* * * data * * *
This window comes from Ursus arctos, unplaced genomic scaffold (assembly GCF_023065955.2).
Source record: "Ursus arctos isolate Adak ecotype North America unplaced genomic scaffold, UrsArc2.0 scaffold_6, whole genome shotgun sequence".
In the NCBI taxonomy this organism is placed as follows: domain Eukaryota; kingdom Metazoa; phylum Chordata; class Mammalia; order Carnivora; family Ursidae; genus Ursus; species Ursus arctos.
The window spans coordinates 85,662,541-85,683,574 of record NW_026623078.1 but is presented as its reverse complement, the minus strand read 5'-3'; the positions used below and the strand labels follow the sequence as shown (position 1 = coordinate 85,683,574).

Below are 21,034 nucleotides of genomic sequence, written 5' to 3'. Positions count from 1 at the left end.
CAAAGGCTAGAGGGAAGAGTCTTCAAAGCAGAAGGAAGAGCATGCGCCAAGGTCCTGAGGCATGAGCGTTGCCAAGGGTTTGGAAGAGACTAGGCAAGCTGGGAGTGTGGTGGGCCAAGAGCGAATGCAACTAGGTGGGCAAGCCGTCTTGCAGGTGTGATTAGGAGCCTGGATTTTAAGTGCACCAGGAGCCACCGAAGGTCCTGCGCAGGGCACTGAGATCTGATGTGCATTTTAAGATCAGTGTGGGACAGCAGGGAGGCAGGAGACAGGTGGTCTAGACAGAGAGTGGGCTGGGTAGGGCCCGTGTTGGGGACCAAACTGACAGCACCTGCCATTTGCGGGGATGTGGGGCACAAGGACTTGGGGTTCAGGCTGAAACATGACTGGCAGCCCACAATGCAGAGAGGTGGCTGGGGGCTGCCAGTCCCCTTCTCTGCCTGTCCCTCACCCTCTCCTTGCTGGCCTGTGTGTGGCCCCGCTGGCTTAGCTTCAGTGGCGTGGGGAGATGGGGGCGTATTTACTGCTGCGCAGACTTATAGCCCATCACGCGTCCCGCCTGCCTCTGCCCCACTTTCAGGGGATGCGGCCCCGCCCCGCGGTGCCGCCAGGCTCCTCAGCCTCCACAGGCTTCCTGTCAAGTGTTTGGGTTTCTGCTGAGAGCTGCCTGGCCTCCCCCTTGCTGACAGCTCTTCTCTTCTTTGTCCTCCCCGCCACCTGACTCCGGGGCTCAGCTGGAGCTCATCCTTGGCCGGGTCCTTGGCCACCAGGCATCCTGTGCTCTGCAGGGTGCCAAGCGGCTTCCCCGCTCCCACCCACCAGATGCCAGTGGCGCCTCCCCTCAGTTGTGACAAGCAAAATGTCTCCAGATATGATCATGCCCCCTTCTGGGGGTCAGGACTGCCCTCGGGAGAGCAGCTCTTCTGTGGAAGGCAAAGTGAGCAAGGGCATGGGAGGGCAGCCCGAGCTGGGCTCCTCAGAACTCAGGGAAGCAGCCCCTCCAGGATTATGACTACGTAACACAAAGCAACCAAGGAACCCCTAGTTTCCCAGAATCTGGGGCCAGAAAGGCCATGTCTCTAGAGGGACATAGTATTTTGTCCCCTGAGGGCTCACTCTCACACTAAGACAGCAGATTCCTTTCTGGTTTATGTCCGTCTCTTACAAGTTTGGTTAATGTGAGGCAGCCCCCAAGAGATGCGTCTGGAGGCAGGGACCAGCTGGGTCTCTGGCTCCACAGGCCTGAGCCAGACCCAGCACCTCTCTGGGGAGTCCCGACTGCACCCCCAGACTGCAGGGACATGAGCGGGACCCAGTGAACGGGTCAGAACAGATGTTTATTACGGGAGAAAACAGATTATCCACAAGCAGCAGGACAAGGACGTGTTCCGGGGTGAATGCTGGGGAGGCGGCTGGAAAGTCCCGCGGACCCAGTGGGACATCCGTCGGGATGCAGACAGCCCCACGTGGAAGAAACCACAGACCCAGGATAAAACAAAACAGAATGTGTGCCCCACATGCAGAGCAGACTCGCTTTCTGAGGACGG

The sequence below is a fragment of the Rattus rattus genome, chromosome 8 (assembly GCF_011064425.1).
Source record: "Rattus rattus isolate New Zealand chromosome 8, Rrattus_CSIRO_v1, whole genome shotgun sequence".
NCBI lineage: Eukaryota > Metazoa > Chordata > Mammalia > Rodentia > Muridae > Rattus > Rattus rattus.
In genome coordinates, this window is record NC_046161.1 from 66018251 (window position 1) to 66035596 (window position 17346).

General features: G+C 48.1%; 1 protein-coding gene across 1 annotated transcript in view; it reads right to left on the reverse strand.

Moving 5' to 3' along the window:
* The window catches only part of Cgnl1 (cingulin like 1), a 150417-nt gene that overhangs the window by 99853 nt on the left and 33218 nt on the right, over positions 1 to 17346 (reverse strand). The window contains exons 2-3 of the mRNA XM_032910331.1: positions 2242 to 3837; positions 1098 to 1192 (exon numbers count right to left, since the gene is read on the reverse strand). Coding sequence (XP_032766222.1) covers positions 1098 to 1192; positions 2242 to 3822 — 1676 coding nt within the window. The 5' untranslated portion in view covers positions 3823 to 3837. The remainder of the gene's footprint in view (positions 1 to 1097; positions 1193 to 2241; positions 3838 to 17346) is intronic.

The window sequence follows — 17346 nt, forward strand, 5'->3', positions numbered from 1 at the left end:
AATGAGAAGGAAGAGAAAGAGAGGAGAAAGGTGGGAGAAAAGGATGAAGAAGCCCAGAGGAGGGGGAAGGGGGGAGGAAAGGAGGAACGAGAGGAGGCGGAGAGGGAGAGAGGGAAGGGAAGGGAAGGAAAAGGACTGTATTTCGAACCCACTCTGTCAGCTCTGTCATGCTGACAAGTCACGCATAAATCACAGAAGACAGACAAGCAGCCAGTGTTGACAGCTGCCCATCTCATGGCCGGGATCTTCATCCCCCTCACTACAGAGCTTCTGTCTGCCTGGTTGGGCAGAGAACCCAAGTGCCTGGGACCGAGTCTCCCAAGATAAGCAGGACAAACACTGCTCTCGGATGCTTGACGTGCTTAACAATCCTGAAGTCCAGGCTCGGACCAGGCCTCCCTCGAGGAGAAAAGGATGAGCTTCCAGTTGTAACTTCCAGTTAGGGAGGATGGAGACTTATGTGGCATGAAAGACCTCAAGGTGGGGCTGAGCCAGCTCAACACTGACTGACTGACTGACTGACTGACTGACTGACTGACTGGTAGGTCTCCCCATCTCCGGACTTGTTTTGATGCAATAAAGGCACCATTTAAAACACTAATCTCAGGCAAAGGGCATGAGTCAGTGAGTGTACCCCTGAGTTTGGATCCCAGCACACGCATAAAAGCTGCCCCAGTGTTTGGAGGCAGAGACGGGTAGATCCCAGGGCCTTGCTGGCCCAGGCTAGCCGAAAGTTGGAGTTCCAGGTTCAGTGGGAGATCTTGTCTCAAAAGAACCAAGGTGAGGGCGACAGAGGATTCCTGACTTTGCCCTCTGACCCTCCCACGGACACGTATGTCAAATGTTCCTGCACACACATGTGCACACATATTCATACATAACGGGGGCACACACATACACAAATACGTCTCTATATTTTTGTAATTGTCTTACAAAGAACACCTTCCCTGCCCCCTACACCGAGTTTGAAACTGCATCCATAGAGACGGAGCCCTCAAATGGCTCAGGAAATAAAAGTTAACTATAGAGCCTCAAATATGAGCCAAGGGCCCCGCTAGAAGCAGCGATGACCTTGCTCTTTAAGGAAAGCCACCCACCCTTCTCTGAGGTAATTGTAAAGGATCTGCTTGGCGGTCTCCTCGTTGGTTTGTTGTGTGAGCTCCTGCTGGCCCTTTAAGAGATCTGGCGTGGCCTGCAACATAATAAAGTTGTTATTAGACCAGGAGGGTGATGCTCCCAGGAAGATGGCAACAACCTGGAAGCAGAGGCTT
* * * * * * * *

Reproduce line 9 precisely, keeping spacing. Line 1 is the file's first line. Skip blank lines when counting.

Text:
NCBI lineage: Eukaryota > Metazoa > Chordata > Mammalia > Rodentia > Muridae > Rattus > Rattus rattus.